An Indian American sophomore’s unique way of connecting to her heritage.
By Simran Rajpal
As an Indian American growing up halfway around the world from where my parents call home, I find myself constantly searching for ways to stay connected with my heritage. When I was little, that meant learning to make chai and spending six hours in Bharatanatyam rehearsals every Sunday morning. But as I’ve grown up and begun cultivating my interests in gender equity and public health as a student at the University of Pennsylvania, staying connected to my roots looks a little different.
This summer, through the Water Center at the University of Pennsylvania, I’m interning for Safe Water Network, a nonprofit working to promote access to safe water in India and Ghana. As an intern, I’m working on understanding water access in India through the lens of gender equity–a role that feels like a perfect combination of my heritage and my passions.
In my first few weeks, I’ve been able to look back on some of my own experiences in India and reflect on how many of those experiences were shaped by not having universal access to safe water while traveling.
In one memory in particular, I’ve been reflecting on the water in my Nani’s, or grandmother’s, house. Every morning, she boiled the day’s drinking water and stored it in a clay pot in the corner of her kitchen to be scooped out into steel cups with a large ladle.
READ: Why clean water matters to young girls? (September 10, 2019)
Trips to India are always filled with idiosyncrasies like this: only drink water from the clay pot, only eat the hot street food, and definitely only drink bottled mineral water when travelling out of the house. Since her house is connected to Mumbai’s city water system, Nani has nothing to worry about when it comes to which water I drink – and her insistence on boiling water is probably more out of habit than worry over illness from contamination. But not every household in India has that luxury.
Only a kilometer away from Nani’s house, people line up every morning to get the day’s water from a water distribution station. In a country where less than 50 per cent of the population in India has access to safely managed drinking water and 100,000 people die each year from diarrhea, the tap nearest my grandmother’s house could contain microbial contaminants.
When I first learned about these water ATMs, I couldn’t fathom the idea that clean water was not a universal guarantee. But, in households that do not have access to drinking water on-premises, 80 percent of the water is collected by women. And, aside from collection responsibilities, women typically pick up the burden of water related obligations: water purification, domestic chores, and treating family members who fall ill with water-related diseases.
This reality hits close to home for me. The maid who helps my grandmother wakes up early every morning to collect the day’s water for her family before coming into work because the water in her neighborhood is only available between 6 am and 8 am Although her water comes in mobile tankers rather than groundwater pumps, she is still uncertain about the purity of the water that she and her family drinks.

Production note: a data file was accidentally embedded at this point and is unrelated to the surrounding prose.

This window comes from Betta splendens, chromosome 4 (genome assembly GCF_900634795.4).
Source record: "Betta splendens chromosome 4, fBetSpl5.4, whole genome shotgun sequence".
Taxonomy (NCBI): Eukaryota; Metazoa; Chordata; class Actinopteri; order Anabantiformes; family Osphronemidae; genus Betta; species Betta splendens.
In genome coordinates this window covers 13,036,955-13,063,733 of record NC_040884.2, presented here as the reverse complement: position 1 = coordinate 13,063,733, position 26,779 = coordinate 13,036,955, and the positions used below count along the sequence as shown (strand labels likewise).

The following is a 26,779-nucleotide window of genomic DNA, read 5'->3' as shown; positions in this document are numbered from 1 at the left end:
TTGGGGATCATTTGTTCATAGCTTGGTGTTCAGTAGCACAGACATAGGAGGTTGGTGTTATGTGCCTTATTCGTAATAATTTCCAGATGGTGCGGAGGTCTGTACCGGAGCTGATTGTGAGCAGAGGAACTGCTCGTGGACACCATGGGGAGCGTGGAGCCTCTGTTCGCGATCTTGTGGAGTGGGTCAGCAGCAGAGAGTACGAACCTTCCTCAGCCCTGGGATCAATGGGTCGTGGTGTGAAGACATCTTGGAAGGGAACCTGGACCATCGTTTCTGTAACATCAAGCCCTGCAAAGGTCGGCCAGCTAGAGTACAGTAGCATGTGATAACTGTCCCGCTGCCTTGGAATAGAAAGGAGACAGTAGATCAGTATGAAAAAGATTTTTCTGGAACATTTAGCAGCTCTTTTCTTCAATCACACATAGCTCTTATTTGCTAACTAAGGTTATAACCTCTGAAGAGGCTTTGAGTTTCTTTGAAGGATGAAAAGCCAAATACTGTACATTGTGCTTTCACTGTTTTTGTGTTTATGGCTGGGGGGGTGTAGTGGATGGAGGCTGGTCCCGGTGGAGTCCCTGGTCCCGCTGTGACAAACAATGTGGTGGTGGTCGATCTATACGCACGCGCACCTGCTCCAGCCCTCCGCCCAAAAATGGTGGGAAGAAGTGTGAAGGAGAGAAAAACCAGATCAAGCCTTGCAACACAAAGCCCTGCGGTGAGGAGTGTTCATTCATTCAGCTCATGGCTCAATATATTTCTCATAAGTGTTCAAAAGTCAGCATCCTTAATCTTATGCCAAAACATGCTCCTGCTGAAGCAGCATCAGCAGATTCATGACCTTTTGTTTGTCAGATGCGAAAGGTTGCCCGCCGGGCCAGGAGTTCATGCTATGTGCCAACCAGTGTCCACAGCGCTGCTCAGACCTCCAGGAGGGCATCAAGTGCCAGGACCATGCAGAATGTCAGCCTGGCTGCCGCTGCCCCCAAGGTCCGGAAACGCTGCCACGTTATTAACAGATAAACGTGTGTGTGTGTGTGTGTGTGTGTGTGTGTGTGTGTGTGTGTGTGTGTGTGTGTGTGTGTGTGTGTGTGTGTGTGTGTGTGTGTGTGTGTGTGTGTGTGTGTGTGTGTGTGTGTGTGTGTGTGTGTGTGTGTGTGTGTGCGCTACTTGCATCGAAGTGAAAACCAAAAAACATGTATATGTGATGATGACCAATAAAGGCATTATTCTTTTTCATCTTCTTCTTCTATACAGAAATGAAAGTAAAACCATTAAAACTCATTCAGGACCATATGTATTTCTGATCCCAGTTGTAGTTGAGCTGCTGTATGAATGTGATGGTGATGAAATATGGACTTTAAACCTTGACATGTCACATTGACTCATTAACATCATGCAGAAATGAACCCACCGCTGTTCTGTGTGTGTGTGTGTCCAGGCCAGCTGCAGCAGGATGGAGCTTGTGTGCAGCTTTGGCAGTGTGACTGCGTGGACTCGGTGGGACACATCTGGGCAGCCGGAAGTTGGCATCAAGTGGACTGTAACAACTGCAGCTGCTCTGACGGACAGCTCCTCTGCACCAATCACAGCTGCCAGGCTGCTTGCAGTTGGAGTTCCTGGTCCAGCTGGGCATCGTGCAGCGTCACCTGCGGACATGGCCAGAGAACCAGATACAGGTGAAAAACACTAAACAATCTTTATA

For so many women like the maid who helps my grandmother, the lack of convenient access to affordable, safe drinking water affects their ability to participate in economic, social, and political activities – effectively locking them into a sustained cycle of poverty. In 2018, women in India made up only 26% of the workforce. Empowering women through sustainable water enterprises – making water more accessible and creating workplaces for women entrepreneurs – is incredibly important to alleviating this burden.
Part of what attracted me to Safe Water Network was their commitment to empowering women through their work. In high school, I spent hours with women leading some of the foremost nonprofits in my hometown, all working to better the lives of women and children. Whether it was providing access to reproductive healthcare, or a shelter away from domestic violence, I saw firsthand how impactful empowering women to take control of their safety, education, and healthcare benefited entire communities. The same principle is in effect at Safe Water Network’s “iJal Safe Water Stations in India,” where women are trained to operate and manage community water treatment plants.
These women, affectionately known as “Water Aunties” in their communities, are changing lives every day because the burden of water collection has been eased. Ramadevi in Gollapadu, one of India’s most socially and economically disadvantaged villages, developed an initiative dedicated to protecting pregnant and nursing mothers from the effects of unsafe water after an iJal Safe Water Station was installed in her community.
I’m excited to learn more about Safe Water Network’s efforts to impact policy at a national level in India. Through the engagement of local and national governments, financial institutions, development agencies, and social enterprises, many more Water Aunties can be empowered to create their own futures and work as agents of change in their own communities.
My grandmother grew up in a world where safe and clean water was not a universal guarantee. The shadows of that follow her to this day – boiling water every morning, always reminding us to only drink bottled water, and even maintaining her own house connected to city water. But now, under the Jal Jeevan Mission of the Government of India, $90B has been committed to provide safe piped water to all homes by 2024 – a large step forward towards equity in water access.
(Simran Rajpal is a sophomore at the University of Pennsylvania studying Public Health & Computational Biology. As a student, Simran is incredibly passionate about improving access to resources and promoting health and gender equity.)